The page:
Monday, August 01, 2005

Pushing the Envelope


Happy Monday, BGs.

I hear a lot of folks talking here and there about "pushing the envelope" in Christian fiction. Some aren't sure what it means; some don't know how far it can be pushed; some don't want to push it; and some do. I thought might make an interesting discussion for a day or two.

Someone asked me today, "Do you ever wish you could just write what you want to write and not worry about the no-nos in CBA?" Perhaps there are authors regularly publishing within CBA who do wish that. I'm not among them. When I sit down to write my next novel for Zondervan, I don't really even think in terms of writing a Christian novel. I write the story I want to write, and from the story naturally emerges the faith element. Christian fiction is changing so rapidly, with more and more being allowed, that I don't find myself banging up against its walls as I did five years ago.

I was halfway through writing my wip, Violet Dawn, before it hit me that the story includes drug use, child neglect, physical child abuse, rape and murder. That's a lot for one CBA book. Certainly a lot more than the market would have borne a few years ago. But not anymore. The key is how those kinds of things are written.

First, I want to talk a minute to those BGs who consider their work edgy for CBA, and who have been rejected by a house or two. If you're trying to break in with edgy stuff, your writing really has to be stellar. Too often I hear unpublished authors blame the narrowmindedness of houses for not buying their manuscript, when the reason lies more with the fact that their manuscripts aren't yet up to publishable level in this extremely competitive market. The rejection letter may even allude in some way to elements in the story that the house can't publish. Now sometimes that is the only reason. Those of you who read my journey toward publication on this blog know that some houses turned down my Eyes of Elisha merely because of the visions in the story. However, many times, although the edgy elements may be mentioned in the rejection letter, the bigger reason is the level of writing. It just ain't there yet. I know that from experience, too, because it took me ten years to reach the publishable level--enough so that a house bought Eyes of Elisha despite the controversial visions that the story hinged upon. If I had sent out Eyes of Elisha even two years before, the very house that bought it probably would have then turned it down--because I still had more to learn of the craft to make that manuscript well written enough that the house would decide to take a chance on it.

So please, if you're banging your head against the wall because you think CBA is crowding you out with its "narrowmindedness"--take heart. Maybe it's only that you need to keep working on your craft. Maybe the manuscript that you think is so ready to publish, and that your friends and family tell you is so great--really isn't ready yet. As hard as that may be to hear, it's far better than to believe the market you want to write in is closing you out and will never be right for you.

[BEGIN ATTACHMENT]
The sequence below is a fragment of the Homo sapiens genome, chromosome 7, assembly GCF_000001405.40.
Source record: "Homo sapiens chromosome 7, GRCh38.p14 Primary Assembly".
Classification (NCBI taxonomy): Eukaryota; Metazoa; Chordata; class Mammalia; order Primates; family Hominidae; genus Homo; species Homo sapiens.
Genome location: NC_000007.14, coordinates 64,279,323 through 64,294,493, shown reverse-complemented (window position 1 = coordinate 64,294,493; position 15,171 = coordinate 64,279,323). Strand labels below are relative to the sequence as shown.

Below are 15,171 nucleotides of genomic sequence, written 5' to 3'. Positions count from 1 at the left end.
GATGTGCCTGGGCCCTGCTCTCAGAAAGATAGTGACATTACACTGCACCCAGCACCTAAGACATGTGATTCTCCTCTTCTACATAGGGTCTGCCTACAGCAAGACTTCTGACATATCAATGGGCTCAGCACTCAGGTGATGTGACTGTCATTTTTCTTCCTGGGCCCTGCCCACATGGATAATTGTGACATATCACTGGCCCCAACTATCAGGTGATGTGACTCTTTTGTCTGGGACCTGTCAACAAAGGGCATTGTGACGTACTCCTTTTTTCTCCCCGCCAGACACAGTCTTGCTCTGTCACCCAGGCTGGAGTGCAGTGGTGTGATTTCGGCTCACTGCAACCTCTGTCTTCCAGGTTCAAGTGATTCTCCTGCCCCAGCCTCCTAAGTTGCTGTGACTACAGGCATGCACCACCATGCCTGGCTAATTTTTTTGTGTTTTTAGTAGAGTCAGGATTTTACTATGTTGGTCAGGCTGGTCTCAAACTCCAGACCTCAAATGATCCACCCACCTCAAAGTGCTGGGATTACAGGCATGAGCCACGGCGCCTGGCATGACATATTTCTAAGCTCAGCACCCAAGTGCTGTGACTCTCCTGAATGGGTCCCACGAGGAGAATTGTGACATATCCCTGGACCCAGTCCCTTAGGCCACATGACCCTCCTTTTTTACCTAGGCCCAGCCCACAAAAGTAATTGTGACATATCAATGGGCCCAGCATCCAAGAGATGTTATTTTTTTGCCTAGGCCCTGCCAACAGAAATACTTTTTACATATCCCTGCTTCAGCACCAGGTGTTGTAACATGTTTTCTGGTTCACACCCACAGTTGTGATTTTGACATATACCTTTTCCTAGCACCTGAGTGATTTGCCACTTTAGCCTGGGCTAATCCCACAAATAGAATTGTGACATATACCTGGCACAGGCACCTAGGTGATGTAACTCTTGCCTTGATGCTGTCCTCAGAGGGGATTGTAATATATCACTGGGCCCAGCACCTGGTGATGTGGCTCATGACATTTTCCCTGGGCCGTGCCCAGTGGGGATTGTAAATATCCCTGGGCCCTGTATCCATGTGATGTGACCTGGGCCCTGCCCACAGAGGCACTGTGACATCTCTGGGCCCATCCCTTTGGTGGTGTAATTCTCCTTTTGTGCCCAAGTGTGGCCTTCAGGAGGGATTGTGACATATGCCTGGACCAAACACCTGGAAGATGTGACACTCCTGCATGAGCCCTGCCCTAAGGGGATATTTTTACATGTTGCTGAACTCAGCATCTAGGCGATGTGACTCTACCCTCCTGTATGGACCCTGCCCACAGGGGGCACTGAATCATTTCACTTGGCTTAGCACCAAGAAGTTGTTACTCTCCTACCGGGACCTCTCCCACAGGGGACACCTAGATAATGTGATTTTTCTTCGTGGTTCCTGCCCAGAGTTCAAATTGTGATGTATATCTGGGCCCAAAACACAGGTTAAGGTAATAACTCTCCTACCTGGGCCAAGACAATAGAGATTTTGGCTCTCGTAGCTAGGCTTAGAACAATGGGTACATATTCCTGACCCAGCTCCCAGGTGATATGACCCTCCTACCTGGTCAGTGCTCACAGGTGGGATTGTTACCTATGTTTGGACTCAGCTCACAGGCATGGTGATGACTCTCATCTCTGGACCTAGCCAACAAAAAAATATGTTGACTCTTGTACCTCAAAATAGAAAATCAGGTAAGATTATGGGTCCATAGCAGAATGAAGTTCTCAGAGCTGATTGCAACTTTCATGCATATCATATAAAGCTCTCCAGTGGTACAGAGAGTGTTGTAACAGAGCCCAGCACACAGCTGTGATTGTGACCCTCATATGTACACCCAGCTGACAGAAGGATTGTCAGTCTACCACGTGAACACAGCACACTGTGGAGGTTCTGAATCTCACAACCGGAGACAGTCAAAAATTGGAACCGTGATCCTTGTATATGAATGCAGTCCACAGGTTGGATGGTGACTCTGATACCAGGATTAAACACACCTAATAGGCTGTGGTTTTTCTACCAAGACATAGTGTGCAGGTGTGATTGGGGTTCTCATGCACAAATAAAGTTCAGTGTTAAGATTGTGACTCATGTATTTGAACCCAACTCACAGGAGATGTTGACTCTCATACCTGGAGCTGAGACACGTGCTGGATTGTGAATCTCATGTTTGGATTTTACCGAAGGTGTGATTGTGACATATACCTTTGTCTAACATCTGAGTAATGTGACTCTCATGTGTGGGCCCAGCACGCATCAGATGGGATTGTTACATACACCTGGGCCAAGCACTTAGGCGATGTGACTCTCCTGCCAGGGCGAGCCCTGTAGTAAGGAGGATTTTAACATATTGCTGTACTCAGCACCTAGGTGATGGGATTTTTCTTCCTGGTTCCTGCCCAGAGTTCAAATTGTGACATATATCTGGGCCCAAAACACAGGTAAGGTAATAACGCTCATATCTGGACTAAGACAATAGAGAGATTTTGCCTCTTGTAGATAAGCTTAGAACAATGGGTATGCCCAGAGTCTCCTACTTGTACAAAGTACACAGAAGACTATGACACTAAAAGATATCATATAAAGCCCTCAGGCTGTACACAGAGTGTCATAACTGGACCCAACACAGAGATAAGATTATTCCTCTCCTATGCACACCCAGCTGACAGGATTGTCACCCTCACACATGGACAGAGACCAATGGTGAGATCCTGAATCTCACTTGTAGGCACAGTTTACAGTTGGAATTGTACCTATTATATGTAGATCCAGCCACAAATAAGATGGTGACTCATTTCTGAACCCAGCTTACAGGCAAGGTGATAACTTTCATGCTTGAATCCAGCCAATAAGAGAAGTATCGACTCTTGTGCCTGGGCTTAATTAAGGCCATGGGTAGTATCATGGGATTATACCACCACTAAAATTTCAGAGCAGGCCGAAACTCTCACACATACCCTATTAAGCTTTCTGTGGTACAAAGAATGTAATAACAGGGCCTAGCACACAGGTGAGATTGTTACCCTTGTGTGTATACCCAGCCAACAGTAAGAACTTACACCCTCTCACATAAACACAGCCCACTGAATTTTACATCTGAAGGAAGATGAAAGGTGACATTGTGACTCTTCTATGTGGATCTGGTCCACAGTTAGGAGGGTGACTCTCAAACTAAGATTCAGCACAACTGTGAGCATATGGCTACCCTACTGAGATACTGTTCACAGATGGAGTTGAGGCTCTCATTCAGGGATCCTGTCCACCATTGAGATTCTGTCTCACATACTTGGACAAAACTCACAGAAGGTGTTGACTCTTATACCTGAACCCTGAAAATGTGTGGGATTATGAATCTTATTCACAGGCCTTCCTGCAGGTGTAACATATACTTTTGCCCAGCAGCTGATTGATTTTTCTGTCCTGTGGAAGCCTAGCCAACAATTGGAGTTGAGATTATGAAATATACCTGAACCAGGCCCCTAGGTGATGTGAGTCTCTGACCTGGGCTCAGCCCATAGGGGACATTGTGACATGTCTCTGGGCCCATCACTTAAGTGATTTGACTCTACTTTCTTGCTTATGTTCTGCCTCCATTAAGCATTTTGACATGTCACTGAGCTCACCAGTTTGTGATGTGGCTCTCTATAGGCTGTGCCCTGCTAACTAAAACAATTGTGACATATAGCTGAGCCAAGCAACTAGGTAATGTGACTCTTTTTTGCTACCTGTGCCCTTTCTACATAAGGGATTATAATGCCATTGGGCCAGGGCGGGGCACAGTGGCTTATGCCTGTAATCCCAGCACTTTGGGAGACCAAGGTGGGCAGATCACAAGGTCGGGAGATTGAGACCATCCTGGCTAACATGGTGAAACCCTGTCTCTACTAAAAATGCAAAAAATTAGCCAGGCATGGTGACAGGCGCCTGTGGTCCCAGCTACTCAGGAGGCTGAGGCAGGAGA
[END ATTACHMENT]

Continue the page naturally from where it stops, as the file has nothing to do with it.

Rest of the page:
As I said, the not-ready-for-publication-yet scenario is not the case all the time. But I believe it's the case a lot of the time. I hope those of you unpublished "edgy" writers who've found yourselves being rejected will hear me, because it might save you a lot of anger and frustration. Maybe you really do need to be writing for the ABA market, and if so, that's fine. Go for it with gusto. My concern as far as today's topic goes lies with those who really want to write for CBA but are afraid they will never be published within it. That may not be as true as you think.

Second, a technical suggestion for those who are writing scenes with edgy material. Focus on the emotions of the character, playing particular attention to the set-up of the action. Then when the action occurs, you won't need to detail it. For example, in Violet Dawn there's a scene where a seven-year-old girl is physically abused by her mother. The scene doesn't detail the actual beating. In fact, that doesn't happen until the end of the scene. I spend time in the scene on the set-up--the actions the little girl is desperately doing to keep from being beaten by her mother. She's trying to clean up a mess she's accidentally made before her mom sees it. She races against the clock--then against the noises she hears that tells her the mom has woken up and will soon appear in the doorway. I focus on the emotions and fear of the little girl, pulling the reader into her world. (This is the first time you meet this character.) Then when the mother appears and reacts with anger, then starts the hitting, very little needs to be detailed for the reader to fully understand what's going on. In this same way, the scene of a rape in the story is handled.

You can use this technique for scenes of violence, sex, abuse, whatever. Don't make the mistake of pulling back on the scene itself--that is, skimming the surface of the action and emotion--in order to stay within the bounds of CBA guidelines. If you do, the scene will be shallow. Instead, you need to go for just as much emotion as if every detail is shown. Then the gruesome details won't be needed.

For me, even if I was writing in the ABA market, I wouldn't want to go any further in such scenes as I do now. I just don't think details of extreme violence or sex or whatever are needed. And I believe I can write a scene with just as much punch without them.

What do you think about "edgy" writing for the Christian market? One of the problems is that the term means different things to different people. What does it mean to you? Are you having problems with writing what you want to write within the market? Do you think you've been rejected solely because of content? Are there certain issues within your wip that you're worried about?